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nclayton42@sbcglobal.net www.lakealanhenry.com/norman_clayton.htm TIPS: The first part of June will find some of the bass near the dam area still on the beds while farther up the river the bass will be moving into their summer mode of schooling up chasing the schools of shad. The bass from about Little Grape Creek west will be starting to school up on the main lake points going into their summer routine of chasing shad. You can watch your electronics, watching for the school of shad, and when you find the shad, you will find the bass. This is a time to be fishing spoons, Little George’s, deep diving crank baits that will run at least 20 feet deep. June is also a good month to start night fishing. Fishing 10” dark plastic worms Texas rigged on the main lake points where the water is clear is a good tactic especially just before and after the full moon. LOCATION: Lake Alan Henry HOTSPOT: Gobbler Creek GPS: N 33.036270 W101.129494 (33.03627, -101.129494) SPECIES: Largemouth Bass BEST BAITS: Spoons, crank baits, or drop shots CONTACT: Norman Clayton’s Guide Services 806-792-9220 nclayton42@sbcglobal.net www.lakealanhenry.com/norman_clayton.htm TIPS: In June the bass will start moving deep. If the bass have moved deep, you will mostly need to find the schools of shad because if you find the shad, you will find the bass. Usually you will find schools of shad bunched up about 3/4 of the way up the Brazos River around Gobbler Creek. Also, there will be schools of shad in the mouths of Little Grape and Grape Creeks. You can use spoons, crank baits, or drop shots to catch the bass preying on the shad. LOCATION: Fort Phantom Hill Res. HOTSPOT: Mid-Lake & Breaklines GPS: N 32 35.734 W 99 41.108 (32.595565, -99.685135) SPECIES: Crappie BEST BAITS: Minnows, jigs CONTACT: Jason & Lorie Rohloff, Brushy Creek Bait & Tackle 254-559-1155 texasfishnhunt@aol.com TIPS: Fish medium minnows in 10-20 feet of water under docks or structure and be sure to pay attention to how deep so you can go right back to that depth, as they will be suspended and picky

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about it. LOCATION: Lakes Graham/Edelman HOTSPOT: Canal GPS: N 33 08.581 W 98 36.518 (33.143009, -98.608638) SPECIES: Catfish BEST BAITS: shad, minnows, perch CONTACT: Jason & Lorie Rohloff, Brushy Creek Bait & Tackle 254-559-1155 texasfishnhunt@aol.com TIPS: Catfish are good on shad, large minnows and perch. Perch for yellows. Fish either the water plant inside, or, best bet is the humps as you come through the canal. Head straight across and you’ll see the humps on your electronics. Fish the back deeper side with live shad, 1-1/2 cranks off bottom and also fish the deeper water up by the damn for hybrids and the bigger cats like blues and yellows. LOCATION: Hubbard Creek Lake HOTSPOT: Mid-Lake Boat Docks GPS: N 32 49.401 W 99 00.754 (32.823346 -99.012566) SPECIES: Largemouth bass BEST BAITS: RatLTraps, jigs, soft plastic worms CONTACT: Jason & Lorie Rohloff, Brushy Creek Bait & Tackle 254-559-1155 texasfishnhunt@aol.com TIPS: Big bass are being caught by boat docks on white RatlTraps and electric chicken jigs and blueberry worms. Also, fish the dark spots at the base of trees and rocks. Look for them to be lying right in the dark ambush holes in 2-8 feet of water. A jig & pig is also great to flip. A new deep water boat ramp is ready to use and you can still unload at the dam ramps. Use caution and go slow. LOCATION: Lake Leon HOTSPOT: Mid-Lake GPS: N 32 21.871 W 98 43.029 (32.364521, -98.717151) SPECIES: Crappie BEST BAITS: Medium minnows CONTACT: Jason & Lorie Rohloff, Brushy Creek Bait & Tackle 254-559-1155 texasfishnhunt@aol.com TIPS: Fish medium minnows in 10-20 feet of water under docks or structure and be sure to pay attention to how deep so you can go right back to that depth, as they will be suspended and picky about it. LOCATION: Lake Stamford T F & G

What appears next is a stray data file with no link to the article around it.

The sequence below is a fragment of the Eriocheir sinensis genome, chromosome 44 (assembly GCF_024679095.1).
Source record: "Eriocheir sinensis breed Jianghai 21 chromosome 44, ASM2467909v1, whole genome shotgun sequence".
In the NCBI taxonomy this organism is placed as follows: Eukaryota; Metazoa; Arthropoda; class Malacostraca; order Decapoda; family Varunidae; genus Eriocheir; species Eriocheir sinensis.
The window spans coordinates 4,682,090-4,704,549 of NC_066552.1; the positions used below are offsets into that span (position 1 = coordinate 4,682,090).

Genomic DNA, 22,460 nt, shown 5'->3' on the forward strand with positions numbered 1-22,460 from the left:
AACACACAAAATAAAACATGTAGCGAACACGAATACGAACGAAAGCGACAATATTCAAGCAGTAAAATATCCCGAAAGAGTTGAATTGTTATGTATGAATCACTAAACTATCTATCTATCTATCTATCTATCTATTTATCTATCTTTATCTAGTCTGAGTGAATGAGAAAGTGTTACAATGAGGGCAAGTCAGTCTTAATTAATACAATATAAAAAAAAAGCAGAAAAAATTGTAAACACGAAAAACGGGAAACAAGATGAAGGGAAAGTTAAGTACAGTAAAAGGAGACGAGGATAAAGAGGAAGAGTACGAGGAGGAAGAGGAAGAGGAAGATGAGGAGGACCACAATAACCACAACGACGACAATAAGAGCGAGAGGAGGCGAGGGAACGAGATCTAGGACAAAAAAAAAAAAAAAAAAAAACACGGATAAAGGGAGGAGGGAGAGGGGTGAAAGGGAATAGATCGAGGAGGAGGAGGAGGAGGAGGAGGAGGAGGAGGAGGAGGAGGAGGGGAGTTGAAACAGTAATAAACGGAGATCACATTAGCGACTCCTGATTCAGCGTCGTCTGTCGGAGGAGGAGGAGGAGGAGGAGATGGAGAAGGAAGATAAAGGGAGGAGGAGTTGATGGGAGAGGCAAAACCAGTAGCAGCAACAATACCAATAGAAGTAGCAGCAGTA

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HOTSPOT: Mid-Lake to Dam Area GPS: N 33 03.572 W 99 36.211 (33.059527, -99.60351) SPECIES: Catfish BEST BAITS: Perch CONTACT: Jason & Lorie Rohloff, Brushy Creek Bait & Tackle 254-559-1155 texasfishnhunt@aol.com TIPS: Catfish are good on perch, just get in the deeper water on the flats and breaklines with rod & reel and juglines.

W 101 8.2884 (29.494521, -101.138140) SPECIES: largemouth bass BEST BAITS: Crank baits, soft plastic worms, topwater lures CONTACT: Stan Gerzsenyl 830-768-3648 stan@amistadbass.com amistadbass.com TIPS: Fish the major points that drop-off into 20 feet of water. The bass will be feeding on crawfish so crawfish-colored lures will produce the best catches. Try topwaters early in the backs of the coves.

LOCATION: Lake Stamford HOTSPOT: Mid-Lake GPS: N 33 03.572 W 99 36.211 (33.059527, -99.60351) SPECIES: Largemouth bass BEST BAITS: shad, worms, jig & pig, topwaters CONTACT: Jason & Lorie Rohloff, Brushy Creek Bait & Tackle 254-559-1155 texasfishnhunt@aol.com TIPS: Look for bass in the shadows with monster red shad and blueberry worms and jig & pigs. Fish topwaters early and when cloudy.

HILL COUNTRY

Windy Cats on Lake Buchanan by DUSTIN WARNCKE

BIG BEND

Take Highway 90 to Amistad Bass by DUSTIN WARNCKE LOCATION: Amistad HOTSPOT: Highway 90 Area GPS: N 29 28.72116 W101 3.2424 (29.478686, -101.054040) SPECIES: largemouth bass BEST BAITS: Carolina-rigged worms, Texasrigged worms, Senkos, crankbaits CONTACT: Stan Gerzsenyl 830-768-3648 stan@amistadbass.com amistadbass.com TIPS: Fish the backs of the multiple coves in this area with Texas-rigged plastic worms, Senkos and crawdad-colored crankbaits. If the action is slow, move off the points and fish the edges of the grass beds with Carolina-rigged soft plastics. LOCATION: Lake Amistad HOTSPOT: Deep Water Points GPS: N 29 29.67126 A L M A N A C